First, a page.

Trevor Munroe | Celebrating Prof Edwin Jones – exemplary scholar of good governance
Professor Edwin Samuel Jones, Ed, as he was affectionately called by faculty and by associates alike, was my very dear friend and deeply admired colleague for over 50 years.
Ed’s earliest engagement with the university world over a half century ago was indicative of the distinguished career that was to unfold over the next few decades. First as a teaching assistant in the late ‘60s and then a lecturer in public administration, Ed was regarded even in those early years as erudite in preparation and presentation but, as well, inspiring and encouraging, as one of his early students remembers him. But even in those initial years, it was becoming evident that the beloved lecture room and the university’s library could not confine his contribution.
In 1972, not fully two years after being awarded his doctorate from the University of Manchester, Ed served as the consultant to the International Labour Organization on Caribbean Industrial Relations Systems; his first academic article was equally indicative, The Role of Statutory Boards in the Political Process in Jamaica and his very first public appointment was as special advisor to the minister of housing in 1974, on the Rent Restriction and Housing Policy.
Clearly, from these early years, the seeds were germinating of a quintessential Caribbean public scholar, not an academic confined to an ‘ivory tower’, but one whose vision was of innovative teaching, transformational policy - relevant research and sustained engagement with the policy community - at ministerial and grassroots levels - at home and abroad, in the field of development administration.
This mission of path-breaking scholarships in the service of transformation over the next decades led Ed to professorships at the University of the West Indies and at the Mico University, the headship of the Department of Government and Dean of the Faculty of Social Sciences, to visiting appointments at academic institutions in the United States and United Kingdom; to distinguished service on private as well on public-sector boards and in offices dealing with reform; reform of the police, of local government and of the public sector as a whole. In that last regard, Professor Jones, while a member of the Faculty of Social Sciences, gave over 20 years’ outstanding service on Jamaica’s Public Service Commission, seeking at all times to advance the modernisation of the public sector.
In the course of this wide range of engagements, he sought to extract academically relevant lessons at the same time as to apply research embodied in his many publications, four books, over 50 refereed articles and more than a score of official reports for governments across the region, aimed at transforming public administration to the benefit of the Caribbean people. At the same time, hundreds of undergraduates, scores of diploma, masters and doctoral students benefited from his teaching and supervision over the years.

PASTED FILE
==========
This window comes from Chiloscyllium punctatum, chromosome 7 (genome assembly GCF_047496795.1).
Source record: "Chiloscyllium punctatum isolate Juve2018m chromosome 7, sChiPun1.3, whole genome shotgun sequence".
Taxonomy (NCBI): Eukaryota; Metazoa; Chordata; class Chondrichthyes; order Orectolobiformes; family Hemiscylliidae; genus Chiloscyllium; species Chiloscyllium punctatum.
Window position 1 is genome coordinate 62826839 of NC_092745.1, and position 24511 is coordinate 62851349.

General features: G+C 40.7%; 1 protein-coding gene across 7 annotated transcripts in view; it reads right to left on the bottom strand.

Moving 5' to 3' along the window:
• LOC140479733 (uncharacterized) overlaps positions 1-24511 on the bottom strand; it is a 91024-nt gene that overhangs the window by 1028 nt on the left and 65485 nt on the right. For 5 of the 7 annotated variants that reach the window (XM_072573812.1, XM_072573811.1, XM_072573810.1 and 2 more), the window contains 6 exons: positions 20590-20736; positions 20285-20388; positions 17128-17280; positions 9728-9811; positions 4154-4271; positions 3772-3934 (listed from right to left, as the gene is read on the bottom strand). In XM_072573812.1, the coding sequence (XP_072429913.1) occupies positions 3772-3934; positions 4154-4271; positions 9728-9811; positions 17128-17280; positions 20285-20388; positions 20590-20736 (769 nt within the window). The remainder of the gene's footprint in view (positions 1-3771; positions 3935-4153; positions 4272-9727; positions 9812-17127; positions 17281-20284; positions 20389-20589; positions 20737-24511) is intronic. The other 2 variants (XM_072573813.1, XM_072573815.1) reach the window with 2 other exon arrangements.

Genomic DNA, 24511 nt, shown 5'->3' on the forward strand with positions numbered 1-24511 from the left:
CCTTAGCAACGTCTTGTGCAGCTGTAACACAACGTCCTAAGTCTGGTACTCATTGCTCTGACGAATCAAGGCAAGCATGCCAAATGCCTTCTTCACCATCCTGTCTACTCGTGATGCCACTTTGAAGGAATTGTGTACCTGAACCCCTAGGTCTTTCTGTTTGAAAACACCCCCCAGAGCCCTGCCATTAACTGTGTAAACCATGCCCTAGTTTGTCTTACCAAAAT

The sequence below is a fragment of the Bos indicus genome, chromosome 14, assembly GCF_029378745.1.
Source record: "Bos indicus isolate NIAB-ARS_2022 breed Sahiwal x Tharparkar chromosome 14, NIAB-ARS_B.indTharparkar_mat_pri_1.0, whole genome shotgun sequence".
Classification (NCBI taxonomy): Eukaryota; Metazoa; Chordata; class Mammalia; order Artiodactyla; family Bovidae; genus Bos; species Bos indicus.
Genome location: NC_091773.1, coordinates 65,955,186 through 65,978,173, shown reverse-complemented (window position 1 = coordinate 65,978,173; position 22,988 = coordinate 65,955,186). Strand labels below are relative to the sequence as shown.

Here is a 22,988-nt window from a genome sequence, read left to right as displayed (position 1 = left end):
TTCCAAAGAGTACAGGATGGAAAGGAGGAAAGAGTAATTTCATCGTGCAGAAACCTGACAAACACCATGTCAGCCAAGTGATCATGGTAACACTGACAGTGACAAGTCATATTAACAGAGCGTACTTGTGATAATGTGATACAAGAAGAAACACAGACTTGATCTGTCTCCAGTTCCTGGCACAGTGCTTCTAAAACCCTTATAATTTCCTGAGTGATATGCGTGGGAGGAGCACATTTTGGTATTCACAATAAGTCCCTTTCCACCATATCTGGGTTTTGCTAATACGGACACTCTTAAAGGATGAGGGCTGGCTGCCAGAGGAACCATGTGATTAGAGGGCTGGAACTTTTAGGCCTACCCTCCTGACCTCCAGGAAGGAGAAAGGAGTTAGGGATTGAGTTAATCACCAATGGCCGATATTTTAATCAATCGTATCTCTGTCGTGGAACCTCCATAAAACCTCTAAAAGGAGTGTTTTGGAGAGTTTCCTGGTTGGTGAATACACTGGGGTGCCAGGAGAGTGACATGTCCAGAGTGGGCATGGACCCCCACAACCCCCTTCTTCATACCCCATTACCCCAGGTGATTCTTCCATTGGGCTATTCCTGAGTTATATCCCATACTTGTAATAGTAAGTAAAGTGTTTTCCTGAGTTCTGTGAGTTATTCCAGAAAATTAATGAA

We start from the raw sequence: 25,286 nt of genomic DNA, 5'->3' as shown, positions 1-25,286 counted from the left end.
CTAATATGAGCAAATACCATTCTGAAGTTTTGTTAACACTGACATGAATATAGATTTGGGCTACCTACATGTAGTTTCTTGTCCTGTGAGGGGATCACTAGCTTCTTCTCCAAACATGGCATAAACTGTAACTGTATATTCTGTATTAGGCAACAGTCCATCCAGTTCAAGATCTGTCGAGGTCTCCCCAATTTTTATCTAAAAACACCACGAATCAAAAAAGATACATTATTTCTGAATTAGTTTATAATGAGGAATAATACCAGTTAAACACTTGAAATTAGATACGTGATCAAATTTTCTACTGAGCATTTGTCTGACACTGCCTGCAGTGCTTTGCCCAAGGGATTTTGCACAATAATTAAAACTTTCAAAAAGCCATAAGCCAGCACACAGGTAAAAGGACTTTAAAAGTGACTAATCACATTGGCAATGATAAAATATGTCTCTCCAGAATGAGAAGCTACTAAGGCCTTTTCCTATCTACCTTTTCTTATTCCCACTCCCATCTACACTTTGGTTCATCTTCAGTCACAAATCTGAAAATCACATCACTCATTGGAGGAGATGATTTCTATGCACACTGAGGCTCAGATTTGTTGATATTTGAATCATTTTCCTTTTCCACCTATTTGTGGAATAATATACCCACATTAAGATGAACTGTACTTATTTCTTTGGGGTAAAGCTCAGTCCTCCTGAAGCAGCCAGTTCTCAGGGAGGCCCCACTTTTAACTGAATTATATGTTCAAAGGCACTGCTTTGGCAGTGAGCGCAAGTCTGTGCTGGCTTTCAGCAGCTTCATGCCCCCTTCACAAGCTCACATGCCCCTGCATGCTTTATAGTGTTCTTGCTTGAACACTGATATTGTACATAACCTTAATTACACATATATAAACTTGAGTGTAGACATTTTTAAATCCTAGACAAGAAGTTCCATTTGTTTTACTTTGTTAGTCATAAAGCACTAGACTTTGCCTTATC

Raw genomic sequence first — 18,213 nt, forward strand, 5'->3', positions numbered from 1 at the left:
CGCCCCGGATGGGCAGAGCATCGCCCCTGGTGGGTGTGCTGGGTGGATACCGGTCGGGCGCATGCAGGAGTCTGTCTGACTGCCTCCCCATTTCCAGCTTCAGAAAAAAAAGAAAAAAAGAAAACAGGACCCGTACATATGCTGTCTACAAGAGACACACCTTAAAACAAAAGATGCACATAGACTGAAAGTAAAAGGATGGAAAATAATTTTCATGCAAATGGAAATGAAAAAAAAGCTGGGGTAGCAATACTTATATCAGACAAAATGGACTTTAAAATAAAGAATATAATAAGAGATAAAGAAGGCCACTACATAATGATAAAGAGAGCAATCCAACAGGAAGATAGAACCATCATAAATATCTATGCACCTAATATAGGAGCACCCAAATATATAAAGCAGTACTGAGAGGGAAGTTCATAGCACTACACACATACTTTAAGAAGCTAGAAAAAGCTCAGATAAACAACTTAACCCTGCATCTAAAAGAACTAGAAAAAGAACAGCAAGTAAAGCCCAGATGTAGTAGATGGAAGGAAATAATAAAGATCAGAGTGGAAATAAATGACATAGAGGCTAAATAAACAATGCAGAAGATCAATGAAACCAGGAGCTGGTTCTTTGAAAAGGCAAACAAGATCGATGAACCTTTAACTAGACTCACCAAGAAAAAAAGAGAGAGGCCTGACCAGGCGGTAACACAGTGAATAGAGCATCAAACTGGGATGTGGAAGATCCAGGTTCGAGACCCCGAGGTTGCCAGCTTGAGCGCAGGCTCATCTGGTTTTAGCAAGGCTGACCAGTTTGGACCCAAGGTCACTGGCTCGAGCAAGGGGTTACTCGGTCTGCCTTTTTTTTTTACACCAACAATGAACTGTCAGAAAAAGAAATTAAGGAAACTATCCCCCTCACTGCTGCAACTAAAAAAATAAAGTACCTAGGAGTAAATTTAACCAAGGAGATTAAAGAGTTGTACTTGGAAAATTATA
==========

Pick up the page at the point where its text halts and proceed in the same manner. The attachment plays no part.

So did ministers of governments – of local government, tourism, labour, housing, not to mention prime ministers who appointed him to and benefited from his positions as special advisor. Additionally, a range of organisations drew on his consultancy services – including the Commonwealth Secretariat, the Organization of American States, the Caribbean Centre for Development Administration and the United Nations Development Programme.
Edwin Samuel more than deserved the accolades he received, from the Vice Chancellor’s Award for Excellence, to the Mico Gold Medal, to Jamaica’s fourth highest honour, the Order of Jamaica.
But none of this, as we would say in Jamaican, “flew to Edwin’s head”. He kept his own special unassuming, distinct character; maintaining balance in the sharp debates among faculty between extremes in the ‘70s and ‘80s, always well put together and a picture of sartorial elegance on formal occasions. Edwin was also an individual of great discipline and much courage, never succumbing to illness, but diligently pursuing his exercise programme to strengthen legs and limbs struck by debilitating illness. Most of all, we remember Edwin, along with Maria his beloved wife, as the perfect host at home, entertaining friends and guests with exquisite cuisine and taste but with modesty and without ostentation.
Professor Edwin Samuel Jones was undoubtedly among the most outstanding and exemplary products of the UWI’s Faculty of Social Sciences. His personality, his work, and his stellar contribution to modernising public administration in the Caribbean constitute an enduring legacy and firm foundation on which current and future faculty are challenged to emulate and to build.
May his soul Rest In Peace.
- Professor Trevor Munroe is principal director, National Integrity Action. Send feedback to info.niajamaica.org or email@example.com.